Relief measures have also been taken for the benefit of the government employees and the pensioners, which is a good step especially for the employees of those government departments where bribe culture does not prevail due to nature of the organization. The employees of the government departments and organizations known for corruption, however, do not bother about such incentives.

The relief measures for the government employees and the pensioners however include a 15 percent dearness allowance and 8 to 16 percent raise for the pensioners.

The government has also decided to set up a new pay and pension committee, which will submit its report within six months for further relief to the government employees and the pensioners. In order to provide relief to pensioners and widows, a special saving scheme has also been initiated. The current limit of rupees one million on investment in the scheme has been raised to Rs2 million. The condition of depositing the amount in one tranche has also been dispensed with and investment can be made as desired by the investors in the scheme.


Borrowers from low-income groups generally utilize loans from the House Building Finance Corporation. To give relief to this group, it has been decided to freeze the amount owed as on July 1, 2004, for those whose time for repayment has expired, the outstanding frozen amount will now be payable in 36 equal monthly installments through post-dated cheques. This would certainly alleviate the hardship of 38,000 borrowers who are mostly widows, retired persons and people from extremely low income brackets.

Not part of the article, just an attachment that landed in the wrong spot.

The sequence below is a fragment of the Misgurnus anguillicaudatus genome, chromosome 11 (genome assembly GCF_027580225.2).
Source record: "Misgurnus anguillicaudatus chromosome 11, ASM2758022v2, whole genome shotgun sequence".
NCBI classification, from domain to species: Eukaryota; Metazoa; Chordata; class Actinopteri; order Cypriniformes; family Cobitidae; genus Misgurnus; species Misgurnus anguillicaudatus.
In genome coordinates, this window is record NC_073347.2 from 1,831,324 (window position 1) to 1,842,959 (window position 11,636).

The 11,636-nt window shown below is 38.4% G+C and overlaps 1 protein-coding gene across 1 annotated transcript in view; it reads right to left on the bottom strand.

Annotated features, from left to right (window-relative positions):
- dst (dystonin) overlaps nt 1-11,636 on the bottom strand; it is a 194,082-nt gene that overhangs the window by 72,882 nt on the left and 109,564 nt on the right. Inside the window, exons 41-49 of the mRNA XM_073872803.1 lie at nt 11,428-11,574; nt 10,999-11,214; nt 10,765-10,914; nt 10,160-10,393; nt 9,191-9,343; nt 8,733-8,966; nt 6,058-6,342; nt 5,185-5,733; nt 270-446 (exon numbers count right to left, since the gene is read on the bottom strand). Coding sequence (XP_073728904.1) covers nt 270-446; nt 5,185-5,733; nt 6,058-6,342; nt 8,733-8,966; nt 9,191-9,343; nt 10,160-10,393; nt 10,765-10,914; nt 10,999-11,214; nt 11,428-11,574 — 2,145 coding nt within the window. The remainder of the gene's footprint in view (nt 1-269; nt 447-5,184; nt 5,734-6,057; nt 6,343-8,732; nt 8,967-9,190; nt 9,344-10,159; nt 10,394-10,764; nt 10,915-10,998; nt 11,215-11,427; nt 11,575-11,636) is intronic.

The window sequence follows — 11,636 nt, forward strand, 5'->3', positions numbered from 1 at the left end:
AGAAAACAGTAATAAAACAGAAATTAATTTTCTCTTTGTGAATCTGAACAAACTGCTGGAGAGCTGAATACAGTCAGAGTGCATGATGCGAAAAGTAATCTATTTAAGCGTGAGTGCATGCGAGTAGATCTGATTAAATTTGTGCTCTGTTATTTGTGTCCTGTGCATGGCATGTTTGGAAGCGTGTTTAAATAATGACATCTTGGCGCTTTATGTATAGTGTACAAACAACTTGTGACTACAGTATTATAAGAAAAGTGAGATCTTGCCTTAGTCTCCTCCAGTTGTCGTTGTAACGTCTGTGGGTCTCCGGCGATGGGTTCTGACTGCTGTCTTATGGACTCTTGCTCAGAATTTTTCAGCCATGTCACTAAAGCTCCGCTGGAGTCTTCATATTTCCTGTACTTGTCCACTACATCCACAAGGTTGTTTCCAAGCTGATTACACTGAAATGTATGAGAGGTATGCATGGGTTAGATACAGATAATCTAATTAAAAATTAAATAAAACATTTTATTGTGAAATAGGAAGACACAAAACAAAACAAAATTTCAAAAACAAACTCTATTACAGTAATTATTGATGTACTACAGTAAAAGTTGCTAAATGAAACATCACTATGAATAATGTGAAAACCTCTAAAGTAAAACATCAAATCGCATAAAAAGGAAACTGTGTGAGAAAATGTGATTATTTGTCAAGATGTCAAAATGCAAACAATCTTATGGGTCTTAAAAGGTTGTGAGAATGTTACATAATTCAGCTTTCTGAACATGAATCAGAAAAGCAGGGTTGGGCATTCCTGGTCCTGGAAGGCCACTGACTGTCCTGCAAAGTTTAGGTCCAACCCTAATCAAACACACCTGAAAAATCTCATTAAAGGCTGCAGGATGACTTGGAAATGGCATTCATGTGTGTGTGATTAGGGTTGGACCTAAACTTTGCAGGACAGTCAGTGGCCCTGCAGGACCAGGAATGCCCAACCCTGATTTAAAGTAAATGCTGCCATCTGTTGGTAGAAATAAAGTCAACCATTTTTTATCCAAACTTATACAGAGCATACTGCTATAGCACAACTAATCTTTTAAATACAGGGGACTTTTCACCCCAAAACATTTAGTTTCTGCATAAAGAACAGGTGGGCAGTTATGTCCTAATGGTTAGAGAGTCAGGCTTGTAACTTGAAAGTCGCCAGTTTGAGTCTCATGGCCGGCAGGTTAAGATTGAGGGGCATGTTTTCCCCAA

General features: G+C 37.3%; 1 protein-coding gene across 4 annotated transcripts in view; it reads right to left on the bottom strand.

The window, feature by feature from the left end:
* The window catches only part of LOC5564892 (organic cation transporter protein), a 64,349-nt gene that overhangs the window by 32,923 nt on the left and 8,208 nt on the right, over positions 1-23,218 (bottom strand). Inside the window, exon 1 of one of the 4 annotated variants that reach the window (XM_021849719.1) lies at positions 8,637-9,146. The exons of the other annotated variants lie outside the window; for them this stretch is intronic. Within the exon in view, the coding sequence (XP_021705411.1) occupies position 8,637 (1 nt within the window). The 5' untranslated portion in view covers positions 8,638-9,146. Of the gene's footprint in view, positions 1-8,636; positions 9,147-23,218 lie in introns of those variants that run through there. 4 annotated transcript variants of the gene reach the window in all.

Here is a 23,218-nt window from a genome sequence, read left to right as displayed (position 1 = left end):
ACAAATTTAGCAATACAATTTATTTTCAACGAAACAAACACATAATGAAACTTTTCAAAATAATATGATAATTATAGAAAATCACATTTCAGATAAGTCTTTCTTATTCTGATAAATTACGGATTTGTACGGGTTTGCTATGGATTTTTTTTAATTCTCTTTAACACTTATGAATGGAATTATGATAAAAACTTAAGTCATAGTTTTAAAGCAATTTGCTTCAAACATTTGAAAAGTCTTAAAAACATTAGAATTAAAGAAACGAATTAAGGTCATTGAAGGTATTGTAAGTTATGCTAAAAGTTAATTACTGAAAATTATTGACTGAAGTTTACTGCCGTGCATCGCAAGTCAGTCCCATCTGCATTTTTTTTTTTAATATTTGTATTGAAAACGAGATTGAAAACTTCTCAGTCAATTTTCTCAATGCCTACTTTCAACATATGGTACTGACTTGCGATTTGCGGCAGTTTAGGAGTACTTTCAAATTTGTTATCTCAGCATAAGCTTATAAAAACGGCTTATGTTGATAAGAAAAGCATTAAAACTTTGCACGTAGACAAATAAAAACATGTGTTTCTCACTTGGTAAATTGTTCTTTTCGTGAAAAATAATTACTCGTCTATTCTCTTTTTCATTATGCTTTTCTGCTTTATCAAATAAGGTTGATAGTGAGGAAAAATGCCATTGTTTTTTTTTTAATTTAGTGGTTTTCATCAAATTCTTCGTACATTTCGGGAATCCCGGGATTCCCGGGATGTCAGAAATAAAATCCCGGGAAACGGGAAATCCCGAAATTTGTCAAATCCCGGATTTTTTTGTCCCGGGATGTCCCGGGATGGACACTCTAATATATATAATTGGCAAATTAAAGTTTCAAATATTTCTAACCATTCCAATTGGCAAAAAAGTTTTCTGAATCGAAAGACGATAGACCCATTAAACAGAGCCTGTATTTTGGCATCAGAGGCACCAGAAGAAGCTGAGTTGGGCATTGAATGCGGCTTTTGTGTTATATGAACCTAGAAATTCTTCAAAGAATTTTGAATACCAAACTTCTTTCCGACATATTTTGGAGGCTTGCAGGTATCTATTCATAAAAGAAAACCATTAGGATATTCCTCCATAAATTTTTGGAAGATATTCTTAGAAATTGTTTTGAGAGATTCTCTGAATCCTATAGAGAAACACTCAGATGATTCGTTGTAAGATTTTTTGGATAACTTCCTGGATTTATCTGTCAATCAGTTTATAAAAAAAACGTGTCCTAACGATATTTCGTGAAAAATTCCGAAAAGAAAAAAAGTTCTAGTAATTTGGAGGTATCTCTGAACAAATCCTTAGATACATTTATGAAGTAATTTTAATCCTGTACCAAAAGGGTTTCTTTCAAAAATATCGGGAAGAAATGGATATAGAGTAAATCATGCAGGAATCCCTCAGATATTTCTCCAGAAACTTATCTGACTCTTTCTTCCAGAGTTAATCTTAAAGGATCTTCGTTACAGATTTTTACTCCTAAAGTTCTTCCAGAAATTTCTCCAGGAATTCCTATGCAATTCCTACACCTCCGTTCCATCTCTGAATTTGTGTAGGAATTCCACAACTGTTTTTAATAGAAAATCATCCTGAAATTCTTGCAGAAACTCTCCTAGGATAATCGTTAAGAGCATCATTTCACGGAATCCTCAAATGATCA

For the remaining outstanding cases where repayment time has not expired, borrowers will be allowed to repay the amount in equal installments in the remaining period of the loan through post-dated cheques. For such loans, the real charge will be reduced from 18 percent to 10 percent from July 1, 2004. This concession will provide relief to another 125,000 borrowers of HBFC.


The government has adopted a novel way to collect the annual license fee of Rs 300 from the television viewers. The TV fee would now be collected in 12 installments along with the electricity bills. The consumers having consumption of more than 100 units of electricity would be liable to pay Rs25 per month on account of TV fee with monthly electricity bills. This would give a tremendous growth in revenue of the PTV if the fee goes into the account Pakistan Television Corporation. As a matter of fact, there was no culture of paying TV license fee in the country. The collection of the fee through electricity bills means a sudden jump in the revenue under this head. This initiative would expand the net of the TV fee; it will be highly desirable that the amount of the fee should be reduced from Rs25 per month to Rs10 so that it does affect the low-income group.